NP protocols

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    Hi, Everyone.

    I imagine this has been asked before, so I apologize for the redundancy. My question is about protocols for nurse practitioners. Can someone explain what they are/how they work/give an example? I've heard it referred to as "cookbook medicine." Is this an accurate description? Do all NPs follow protocols? Is it true that physician assistants aren't confined by protocols? Is "confined" the right word? (do NPs see protocols as limiting what they are able to do?)

    Thanks!
  2. 4 Comments so far...

  3. 2
    Depends on the state... Some states NPs and PAs have protocols others they don't.

    For example in California a NP does not have a scope of practice, rather all advanced functions are done under standardized procedures. Jump state lines to Arizona and there is no legal requirement for protocols or physician involvement.
    menetopali and ILoveIceCream like this.
  4. 0
    I do not see my protocol as limiting, it is between your supervising MD and you so whatever you are comfortable with can be in the protocol. It also can be changed at any time. I think a sample is available on the AANP site
  5. 1
    Quote from ILoveIceCream
    Hi, Everyone.

    I imagine this has been asked before, so I apologize for the redundancy. My question is about protocols for nurse practitioners. Can someone explain what they are/how they work/give an example? I've heard it referred to as "cookbook medicine." Is this an accurate description? Do all NPs follow protocols? Is it true that physician assistants aren't confined by protocols? Is "confined" the right word? (do NPs see protocols as limiting what they are able to do?)

    Thanks!
    There are a few states that require NP protocols. However, in reality this rule is so broad as to be useless. For example in Georgia NPs with prescriptive authority need a protocol for medications. The board uses the following protocol as an example:
    APRN may refer to and use the following guidelines (in their latest, current edition)
    when treating and managing patients pursuant to this Agreement:
    i. Uphold and Graham, Clinical Guidelines in the Family Practice.
    ii. Sanford, Gilbert and Sandle, Guide to Antimicrobial Therapy.
    iii. Danbro, Williams & Wilkins, Griffith’s 5 Minute Clinical Consult.
    iv. Schwartz, The 5 Minute Pediatric Consult.
    v. Colyar, Ehrardt, Ambulatory Care Procedures.
    vi. Uphold and Graham, Clinical Guidelines in Child Health.
    vii. Physician’s Desk Reference.

    So if its not in one of these references (unlikely) then you couldn't prescribe it. Theoretically you could get in trouble for off label use of a drug but again enforcement is unlikely (and to use it you would simply have to amend the protocol with a paper showing the off label use).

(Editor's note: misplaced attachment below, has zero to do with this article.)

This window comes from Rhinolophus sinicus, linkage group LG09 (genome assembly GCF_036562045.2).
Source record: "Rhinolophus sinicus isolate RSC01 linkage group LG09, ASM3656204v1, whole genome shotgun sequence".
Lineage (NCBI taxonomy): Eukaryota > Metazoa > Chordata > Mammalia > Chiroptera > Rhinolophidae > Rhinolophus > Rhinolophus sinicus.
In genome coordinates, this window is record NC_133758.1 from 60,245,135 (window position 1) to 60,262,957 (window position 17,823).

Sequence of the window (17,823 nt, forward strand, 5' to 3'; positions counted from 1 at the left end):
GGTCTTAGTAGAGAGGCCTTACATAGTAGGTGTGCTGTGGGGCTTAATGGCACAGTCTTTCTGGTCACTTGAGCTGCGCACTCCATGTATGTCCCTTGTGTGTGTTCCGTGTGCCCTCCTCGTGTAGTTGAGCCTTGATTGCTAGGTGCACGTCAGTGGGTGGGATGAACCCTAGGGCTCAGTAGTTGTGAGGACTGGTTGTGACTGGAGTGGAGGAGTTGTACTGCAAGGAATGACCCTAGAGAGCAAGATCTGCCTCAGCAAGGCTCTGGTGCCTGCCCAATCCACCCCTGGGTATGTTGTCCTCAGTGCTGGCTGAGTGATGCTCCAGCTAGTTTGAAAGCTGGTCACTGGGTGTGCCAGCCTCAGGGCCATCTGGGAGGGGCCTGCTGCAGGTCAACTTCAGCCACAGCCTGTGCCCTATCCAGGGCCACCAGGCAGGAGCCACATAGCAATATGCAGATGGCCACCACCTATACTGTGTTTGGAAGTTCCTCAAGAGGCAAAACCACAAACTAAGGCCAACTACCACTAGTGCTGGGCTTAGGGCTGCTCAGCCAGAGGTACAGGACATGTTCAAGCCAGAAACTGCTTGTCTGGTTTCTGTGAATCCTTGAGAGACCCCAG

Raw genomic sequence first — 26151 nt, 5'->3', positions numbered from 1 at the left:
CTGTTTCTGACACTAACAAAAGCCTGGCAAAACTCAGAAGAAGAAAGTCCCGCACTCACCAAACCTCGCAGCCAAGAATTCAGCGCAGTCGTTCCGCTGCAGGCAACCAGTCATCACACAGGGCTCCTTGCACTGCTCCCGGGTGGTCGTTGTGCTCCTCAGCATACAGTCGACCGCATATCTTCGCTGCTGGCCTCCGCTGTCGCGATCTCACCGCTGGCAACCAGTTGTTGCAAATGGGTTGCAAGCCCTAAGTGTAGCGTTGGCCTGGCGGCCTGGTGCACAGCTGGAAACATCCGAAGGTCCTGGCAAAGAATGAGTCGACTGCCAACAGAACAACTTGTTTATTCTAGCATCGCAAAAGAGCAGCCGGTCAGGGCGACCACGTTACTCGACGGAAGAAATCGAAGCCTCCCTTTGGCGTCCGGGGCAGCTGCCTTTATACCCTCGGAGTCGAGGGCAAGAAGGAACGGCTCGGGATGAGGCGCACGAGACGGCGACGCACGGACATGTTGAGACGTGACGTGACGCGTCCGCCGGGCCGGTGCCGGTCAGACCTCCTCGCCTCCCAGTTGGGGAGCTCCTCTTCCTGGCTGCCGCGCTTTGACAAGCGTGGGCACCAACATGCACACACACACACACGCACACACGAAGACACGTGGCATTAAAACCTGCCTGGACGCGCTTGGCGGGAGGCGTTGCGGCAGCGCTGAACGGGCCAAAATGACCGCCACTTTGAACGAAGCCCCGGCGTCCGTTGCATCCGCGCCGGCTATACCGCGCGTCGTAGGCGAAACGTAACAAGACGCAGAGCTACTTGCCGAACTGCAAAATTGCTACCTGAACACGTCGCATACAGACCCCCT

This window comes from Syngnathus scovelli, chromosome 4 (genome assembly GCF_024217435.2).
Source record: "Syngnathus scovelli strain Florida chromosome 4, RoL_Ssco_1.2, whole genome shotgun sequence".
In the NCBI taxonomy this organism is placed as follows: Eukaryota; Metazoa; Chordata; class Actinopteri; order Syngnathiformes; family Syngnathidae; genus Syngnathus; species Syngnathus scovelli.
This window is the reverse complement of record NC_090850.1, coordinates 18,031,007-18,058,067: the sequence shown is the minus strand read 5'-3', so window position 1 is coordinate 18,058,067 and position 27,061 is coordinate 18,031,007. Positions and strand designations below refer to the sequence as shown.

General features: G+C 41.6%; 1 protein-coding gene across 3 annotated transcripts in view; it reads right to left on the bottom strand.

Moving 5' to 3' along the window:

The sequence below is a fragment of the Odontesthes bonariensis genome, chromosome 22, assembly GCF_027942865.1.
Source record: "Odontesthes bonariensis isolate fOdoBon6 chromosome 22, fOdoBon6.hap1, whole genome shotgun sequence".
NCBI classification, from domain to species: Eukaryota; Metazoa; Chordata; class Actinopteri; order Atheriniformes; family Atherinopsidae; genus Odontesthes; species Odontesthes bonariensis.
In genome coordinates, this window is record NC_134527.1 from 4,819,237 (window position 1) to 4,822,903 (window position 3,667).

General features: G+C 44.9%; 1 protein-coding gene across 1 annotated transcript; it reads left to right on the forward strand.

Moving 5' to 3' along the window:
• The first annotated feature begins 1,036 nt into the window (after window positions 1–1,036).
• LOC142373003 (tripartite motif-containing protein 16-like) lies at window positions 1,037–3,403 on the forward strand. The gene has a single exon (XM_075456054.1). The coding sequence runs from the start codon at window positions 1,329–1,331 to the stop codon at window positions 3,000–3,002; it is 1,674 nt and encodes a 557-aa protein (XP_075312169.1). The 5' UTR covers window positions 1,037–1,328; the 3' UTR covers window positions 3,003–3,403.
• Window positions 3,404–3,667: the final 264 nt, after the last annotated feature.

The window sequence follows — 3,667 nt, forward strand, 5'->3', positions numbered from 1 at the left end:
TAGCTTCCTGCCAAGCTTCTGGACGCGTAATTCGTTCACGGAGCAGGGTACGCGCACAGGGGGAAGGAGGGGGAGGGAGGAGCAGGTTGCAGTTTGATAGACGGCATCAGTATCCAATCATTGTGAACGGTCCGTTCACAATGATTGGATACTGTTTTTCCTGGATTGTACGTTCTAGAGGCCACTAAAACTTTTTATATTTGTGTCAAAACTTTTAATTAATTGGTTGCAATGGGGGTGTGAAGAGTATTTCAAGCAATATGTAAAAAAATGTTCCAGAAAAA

Other examples of protocols I've seen used are the Washington manual or Harrison's. Again so broad as to be meaningless. There are one or two states where PAs have to use protocols in a similar manner.

    Basically protocols are mostly bureaucratic red tape that no one pays attention to once they are filed.

    David Carpenter, PA-C
    kanzi monkey likes this.
  6. 0
    Quote from core0
    There are a few states that require NP protocols. However, in reality this rule is so broad as to be useless. For example in Georgia NPs with prescriptive authority need a protocol for medications. The board uses the following protocol as an example:
    APRN may refer to and use the following guidelines (in their latest, current edition)
    when treating and managing patients pursuant to this Agreement:
    i. Uphold and Graham, Clinical Guidelines in the Family Practice.
    ii. Sanford, Gilbert and Sandle, Guide to Antimicrobial Therapy.
    iii. Danbro, Williams & Wilkins, Griffith’s 5 Minute Clinical Consult.
    iv. Schwartz, The 5 Minute Pediatric Consult.
    v. Colyar, Ehrardt, Ambulatory Care Procedures.
    vi. Uphold and Graham, Clinical Guidelines in Child Health.
    vii. Physician’s Desk Reference.
    A few of these are in my protocols... They will be checked when one is being audited! If one has it on the list/protocol one better have easy access to it.

    So if its not in one of these references (unlikely) then you couldn't prescribe it. Theoretically you could get in trouble for off label use of a drug but again enforcement is unlikely (and to use it you would simply have to amend the protocol with a paper showing the off label use).

    Other examples of protocols I've seen used are the Washington manual or Harrison's. Again so broad as to be meaningless. There are one or two states where PAs have to use protocols in a similar manner.

    Basically protocols are mostly bureaucratic red tape that no one pays attention to once they are filed.
    Until the crap hits the fan....

    David Carpenter, PA-C
    Overall I would have to agree....

    I have a list of texts, etc.
    I have a lists of doctors..
    I have a lists of limitations... The word limitations may raise up red flags for some but in one instance for me its a God send.

    Three different employers with three different protocols but I made sure each one has the same basic bones.

    Protocols can scare you, they can burden you, they can help you but if in the mind of the user their is doubt and there is no communication with the MD they are useless and may be harmful.


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